I've lived in Berlin's Kreuzbergneighborhood - and I have seen a plenty of spontaneousdemonstrations, some of them not particularly peaceful and manyinvolving broken windows and the like. I don't see why theGerman state should be any less lenient when it comes to allowing itscitizens to protest in cyberspace than they are in allowing them to riot on  Oranienstrasse. Such considerations, as far as I understand, were part of the reasoning of the German court in the Lufthansa case. 

What I find amusing about the presentsituation is that the same people who often lament the fact that the Iraniangovernment denies freedom of assembly to the Green movement almost reveal themselves as crypto-conservatives when they are forced to think about the digital equivalent ofprotests and demonstrations in democratic societies. So, those opposingauthoritarian governments should feel free to protest anytime theywant – but those who want to protest Amazon should be careful andask for permissions and all that?Does anyone else smell hypocrisy here?

While the exact conditions differ fromcountry to country, I am pretty sure that most liberal democracies dopermit unconditional protests as long as the protesters do not causeserious public disorder and do not seriously disrupt thelife of the community. Even if the protests are organized on privaterather than public property, trespassing is not always viewed as acriminal offense (unless, of course, it is aggravated trespassing,with lots of disruption/damages, in which case it is oftencriminalized). Don't they teach such basic stuff at Harvard Law School?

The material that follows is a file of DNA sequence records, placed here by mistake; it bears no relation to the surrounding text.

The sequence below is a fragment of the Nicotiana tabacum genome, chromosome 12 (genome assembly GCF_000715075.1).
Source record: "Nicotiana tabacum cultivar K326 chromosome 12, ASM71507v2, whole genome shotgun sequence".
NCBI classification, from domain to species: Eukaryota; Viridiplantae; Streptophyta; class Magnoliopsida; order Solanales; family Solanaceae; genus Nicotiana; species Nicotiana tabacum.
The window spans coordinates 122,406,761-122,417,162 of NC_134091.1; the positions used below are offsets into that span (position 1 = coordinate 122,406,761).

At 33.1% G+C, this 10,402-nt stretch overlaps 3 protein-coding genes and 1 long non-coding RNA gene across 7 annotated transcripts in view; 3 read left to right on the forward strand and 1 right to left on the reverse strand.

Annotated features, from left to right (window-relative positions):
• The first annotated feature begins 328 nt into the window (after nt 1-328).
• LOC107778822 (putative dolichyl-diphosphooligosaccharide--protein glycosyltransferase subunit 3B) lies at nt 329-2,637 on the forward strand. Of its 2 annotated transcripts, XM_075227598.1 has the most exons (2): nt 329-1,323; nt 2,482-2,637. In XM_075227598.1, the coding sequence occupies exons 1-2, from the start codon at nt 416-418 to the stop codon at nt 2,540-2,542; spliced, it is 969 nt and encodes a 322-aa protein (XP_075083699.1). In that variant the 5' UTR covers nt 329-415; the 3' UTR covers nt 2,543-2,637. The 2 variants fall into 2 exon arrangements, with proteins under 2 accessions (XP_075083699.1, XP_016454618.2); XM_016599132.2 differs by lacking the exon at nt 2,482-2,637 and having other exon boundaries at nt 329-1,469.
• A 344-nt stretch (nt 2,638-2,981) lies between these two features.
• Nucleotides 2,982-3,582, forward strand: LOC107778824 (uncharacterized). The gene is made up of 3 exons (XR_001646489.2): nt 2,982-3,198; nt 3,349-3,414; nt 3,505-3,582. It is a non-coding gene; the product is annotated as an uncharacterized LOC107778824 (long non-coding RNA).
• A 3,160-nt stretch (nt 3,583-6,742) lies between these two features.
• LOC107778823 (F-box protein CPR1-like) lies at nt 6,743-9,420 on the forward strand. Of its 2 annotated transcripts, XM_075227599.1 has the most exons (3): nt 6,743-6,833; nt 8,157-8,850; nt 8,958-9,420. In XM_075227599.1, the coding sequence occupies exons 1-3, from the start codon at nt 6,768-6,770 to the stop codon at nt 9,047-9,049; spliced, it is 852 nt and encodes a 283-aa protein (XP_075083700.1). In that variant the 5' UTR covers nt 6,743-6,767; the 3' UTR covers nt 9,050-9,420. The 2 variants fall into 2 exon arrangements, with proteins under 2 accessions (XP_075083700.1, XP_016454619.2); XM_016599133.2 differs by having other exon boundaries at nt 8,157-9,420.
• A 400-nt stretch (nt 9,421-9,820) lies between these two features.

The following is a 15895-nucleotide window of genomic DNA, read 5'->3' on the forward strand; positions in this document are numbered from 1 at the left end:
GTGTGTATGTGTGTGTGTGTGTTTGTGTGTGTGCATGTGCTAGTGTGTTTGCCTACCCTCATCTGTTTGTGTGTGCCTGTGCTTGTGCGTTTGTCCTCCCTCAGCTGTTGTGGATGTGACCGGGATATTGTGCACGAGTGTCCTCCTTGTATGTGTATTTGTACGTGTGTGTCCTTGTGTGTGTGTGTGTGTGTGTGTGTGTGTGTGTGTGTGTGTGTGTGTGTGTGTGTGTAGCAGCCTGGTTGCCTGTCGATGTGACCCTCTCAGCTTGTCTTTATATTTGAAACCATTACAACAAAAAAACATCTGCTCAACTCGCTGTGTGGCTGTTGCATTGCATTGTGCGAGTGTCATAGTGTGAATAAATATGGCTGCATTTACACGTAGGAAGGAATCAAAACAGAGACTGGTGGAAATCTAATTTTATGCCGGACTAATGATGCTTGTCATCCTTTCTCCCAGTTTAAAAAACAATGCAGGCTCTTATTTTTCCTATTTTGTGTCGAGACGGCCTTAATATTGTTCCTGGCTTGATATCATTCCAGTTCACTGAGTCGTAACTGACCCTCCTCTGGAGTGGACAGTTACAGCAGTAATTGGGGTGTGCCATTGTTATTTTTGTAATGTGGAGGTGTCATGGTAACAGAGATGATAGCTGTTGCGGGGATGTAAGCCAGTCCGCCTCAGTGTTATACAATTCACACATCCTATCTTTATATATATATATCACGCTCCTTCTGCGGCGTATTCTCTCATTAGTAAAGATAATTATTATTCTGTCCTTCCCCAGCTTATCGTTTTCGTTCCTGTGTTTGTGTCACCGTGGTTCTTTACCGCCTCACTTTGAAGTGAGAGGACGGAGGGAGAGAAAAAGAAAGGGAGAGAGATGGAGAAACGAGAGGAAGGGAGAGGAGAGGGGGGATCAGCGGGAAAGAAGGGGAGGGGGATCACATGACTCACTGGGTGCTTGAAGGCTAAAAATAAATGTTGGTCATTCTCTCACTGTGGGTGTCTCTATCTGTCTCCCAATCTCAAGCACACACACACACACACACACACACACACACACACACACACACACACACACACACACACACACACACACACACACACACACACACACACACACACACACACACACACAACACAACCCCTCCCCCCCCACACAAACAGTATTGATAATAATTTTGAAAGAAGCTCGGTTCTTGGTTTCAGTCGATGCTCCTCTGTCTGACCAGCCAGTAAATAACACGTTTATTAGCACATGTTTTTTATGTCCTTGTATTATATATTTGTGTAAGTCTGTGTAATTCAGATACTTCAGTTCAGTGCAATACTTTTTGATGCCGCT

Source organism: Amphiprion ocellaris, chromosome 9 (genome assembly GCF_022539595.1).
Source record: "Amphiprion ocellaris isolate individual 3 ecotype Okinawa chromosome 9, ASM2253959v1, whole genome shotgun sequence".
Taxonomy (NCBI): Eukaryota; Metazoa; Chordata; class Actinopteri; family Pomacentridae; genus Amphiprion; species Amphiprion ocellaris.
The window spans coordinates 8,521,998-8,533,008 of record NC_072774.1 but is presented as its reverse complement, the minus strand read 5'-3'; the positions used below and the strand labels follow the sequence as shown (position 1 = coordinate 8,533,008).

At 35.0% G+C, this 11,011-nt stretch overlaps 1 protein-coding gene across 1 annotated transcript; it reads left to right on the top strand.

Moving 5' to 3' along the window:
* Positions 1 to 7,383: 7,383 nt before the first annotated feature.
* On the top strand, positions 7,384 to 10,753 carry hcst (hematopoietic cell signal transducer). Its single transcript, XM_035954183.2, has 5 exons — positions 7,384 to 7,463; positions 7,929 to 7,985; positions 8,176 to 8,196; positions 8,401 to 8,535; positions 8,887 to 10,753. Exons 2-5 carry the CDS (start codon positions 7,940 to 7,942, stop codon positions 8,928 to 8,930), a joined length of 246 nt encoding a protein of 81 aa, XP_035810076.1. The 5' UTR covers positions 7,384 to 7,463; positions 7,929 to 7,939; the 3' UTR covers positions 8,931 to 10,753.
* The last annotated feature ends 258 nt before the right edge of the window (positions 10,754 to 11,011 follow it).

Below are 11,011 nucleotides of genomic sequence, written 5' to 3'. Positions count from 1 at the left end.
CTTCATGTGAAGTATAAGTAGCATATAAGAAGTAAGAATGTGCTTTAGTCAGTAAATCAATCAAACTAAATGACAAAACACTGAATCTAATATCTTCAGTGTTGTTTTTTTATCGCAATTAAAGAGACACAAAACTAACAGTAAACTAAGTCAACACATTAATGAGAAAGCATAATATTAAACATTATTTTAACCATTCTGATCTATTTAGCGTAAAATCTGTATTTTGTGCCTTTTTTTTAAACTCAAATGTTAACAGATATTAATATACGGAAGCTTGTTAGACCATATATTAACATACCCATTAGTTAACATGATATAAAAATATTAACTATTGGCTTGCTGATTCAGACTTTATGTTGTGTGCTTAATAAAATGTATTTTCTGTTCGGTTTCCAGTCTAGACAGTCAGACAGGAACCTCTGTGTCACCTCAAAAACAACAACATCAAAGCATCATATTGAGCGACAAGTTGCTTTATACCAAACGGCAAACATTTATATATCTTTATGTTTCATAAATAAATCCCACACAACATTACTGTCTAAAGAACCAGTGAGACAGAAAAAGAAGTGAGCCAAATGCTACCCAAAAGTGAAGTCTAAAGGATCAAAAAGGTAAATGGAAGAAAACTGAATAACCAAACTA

True, we don't yet have a neat theoreticalframework to translate the norms surrounding the criminalization oftrespassing (or lack thereof) in the physical world into the digitaldomain. What I do know is that I don't want a blanket ban on anythingthat involves groups of people seeking to protest an activity thatthey find unjust simply because it occurs on the Internet. Even moreso in the case of protesting the actions of technology companies,who, unlike conventional factories and plants, bury all their infrastructureunderground, where it's unreachable to those who may otherwise chooseto protest in the physical space. How do you disrupt Amazon's business in thereal world anyway? I know how to do it with, say, a Ford factory;I'm not sure how to do it with a data center.